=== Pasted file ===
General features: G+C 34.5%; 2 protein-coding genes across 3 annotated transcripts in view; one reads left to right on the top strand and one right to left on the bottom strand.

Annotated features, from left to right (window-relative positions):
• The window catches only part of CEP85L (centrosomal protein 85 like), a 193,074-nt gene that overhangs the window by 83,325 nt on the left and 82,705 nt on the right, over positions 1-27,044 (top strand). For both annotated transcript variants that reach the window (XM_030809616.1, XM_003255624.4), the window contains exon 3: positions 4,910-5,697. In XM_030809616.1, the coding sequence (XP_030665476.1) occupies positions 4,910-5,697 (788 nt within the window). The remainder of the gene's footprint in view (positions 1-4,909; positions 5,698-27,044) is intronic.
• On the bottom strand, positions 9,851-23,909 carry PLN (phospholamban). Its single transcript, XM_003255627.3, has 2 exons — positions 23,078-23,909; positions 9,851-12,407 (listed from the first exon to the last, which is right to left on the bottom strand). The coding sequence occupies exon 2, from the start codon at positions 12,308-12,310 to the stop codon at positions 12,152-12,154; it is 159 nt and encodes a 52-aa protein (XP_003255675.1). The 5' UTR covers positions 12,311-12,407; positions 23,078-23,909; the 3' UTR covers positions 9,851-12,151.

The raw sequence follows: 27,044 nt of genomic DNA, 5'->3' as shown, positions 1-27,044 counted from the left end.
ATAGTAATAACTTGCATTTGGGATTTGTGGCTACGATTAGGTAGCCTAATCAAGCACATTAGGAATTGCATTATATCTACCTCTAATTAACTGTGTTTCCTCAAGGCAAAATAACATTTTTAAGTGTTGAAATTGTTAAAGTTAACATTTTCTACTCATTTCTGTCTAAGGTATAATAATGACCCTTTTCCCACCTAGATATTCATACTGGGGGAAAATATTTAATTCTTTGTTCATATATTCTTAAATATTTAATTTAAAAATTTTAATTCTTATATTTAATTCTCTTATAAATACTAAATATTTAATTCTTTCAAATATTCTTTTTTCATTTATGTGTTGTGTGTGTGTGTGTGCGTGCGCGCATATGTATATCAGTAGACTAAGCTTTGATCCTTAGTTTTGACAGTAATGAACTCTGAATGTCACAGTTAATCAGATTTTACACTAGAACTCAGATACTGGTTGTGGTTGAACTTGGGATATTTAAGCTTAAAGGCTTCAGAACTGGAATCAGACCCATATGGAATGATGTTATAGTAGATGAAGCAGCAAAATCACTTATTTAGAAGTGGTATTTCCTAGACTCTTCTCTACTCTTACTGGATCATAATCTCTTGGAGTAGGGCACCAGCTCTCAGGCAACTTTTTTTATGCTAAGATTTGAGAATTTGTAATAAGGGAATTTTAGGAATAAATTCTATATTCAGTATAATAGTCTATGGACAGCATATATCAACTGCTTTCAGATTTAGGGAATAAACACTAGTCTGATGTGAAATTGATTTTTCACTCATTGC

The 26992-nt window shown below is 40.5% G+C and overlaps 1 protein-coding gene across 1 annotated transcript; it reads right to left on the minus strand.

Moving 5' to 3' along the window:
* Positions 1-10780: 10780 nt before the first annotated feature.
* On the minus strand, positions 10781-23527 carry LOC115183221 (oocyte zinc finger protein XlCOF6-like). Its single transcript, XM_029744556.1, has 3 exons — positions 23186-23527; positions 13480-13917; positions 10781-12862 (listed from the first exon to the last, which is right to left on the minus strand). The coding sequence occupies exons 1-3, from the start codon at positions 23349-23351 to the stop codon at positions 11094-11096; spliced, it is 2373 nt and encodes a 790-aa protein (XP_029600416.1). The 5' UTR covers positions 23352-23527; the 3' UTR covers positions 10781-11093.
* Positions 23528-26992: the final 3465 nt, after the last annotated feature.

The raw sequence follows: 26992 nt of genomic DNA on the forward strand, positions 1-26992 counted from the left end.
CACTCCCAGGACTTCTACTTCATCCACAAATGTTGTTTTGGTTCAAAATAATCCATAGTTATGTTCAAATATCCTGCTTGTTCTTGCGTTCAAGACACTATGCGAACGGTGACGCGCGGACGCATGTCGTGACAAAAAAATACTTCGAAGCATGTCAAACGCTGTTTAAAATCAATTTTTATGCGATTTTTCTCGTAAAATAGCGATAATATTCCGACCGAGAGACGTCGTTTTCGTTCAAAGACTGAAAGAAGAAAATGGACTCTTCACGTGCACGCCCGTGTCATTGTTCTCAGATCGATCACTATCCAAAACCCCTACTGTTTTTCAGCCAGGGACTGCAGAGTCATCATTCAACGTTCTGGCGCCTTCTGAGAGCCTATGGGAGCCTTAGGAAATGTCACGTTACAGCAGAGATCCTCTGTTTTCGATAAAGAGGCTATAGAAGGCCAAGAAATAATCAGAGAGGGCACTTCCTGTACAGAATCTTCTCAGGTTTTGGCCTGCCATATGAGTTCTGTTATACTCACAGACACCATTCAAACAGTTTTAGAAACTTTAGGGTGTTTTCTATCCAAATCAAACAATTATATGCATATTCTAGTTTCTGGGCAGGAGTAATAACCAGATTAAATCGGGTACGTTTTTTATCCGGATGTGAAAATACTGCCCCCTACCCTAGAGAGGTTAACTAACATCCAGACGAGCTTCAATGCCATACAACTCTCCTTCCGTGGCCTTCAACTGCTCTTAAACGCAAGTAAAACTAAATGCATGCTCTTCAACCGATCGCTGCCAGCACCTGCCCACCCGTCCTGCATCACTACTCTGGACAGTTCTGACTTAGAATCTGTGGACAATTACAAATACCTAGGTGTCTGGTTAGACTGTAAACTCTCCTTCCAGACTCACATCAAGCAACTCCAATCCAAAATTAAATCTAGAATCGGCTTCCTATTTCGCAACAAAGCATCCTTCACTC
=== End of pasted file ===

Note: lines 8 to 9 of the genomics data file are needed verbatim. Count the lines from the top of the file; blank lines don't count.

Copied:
Moving 5' to 3' along the window:
* Positions 1-10780: 10780 nt before the first annotated feature.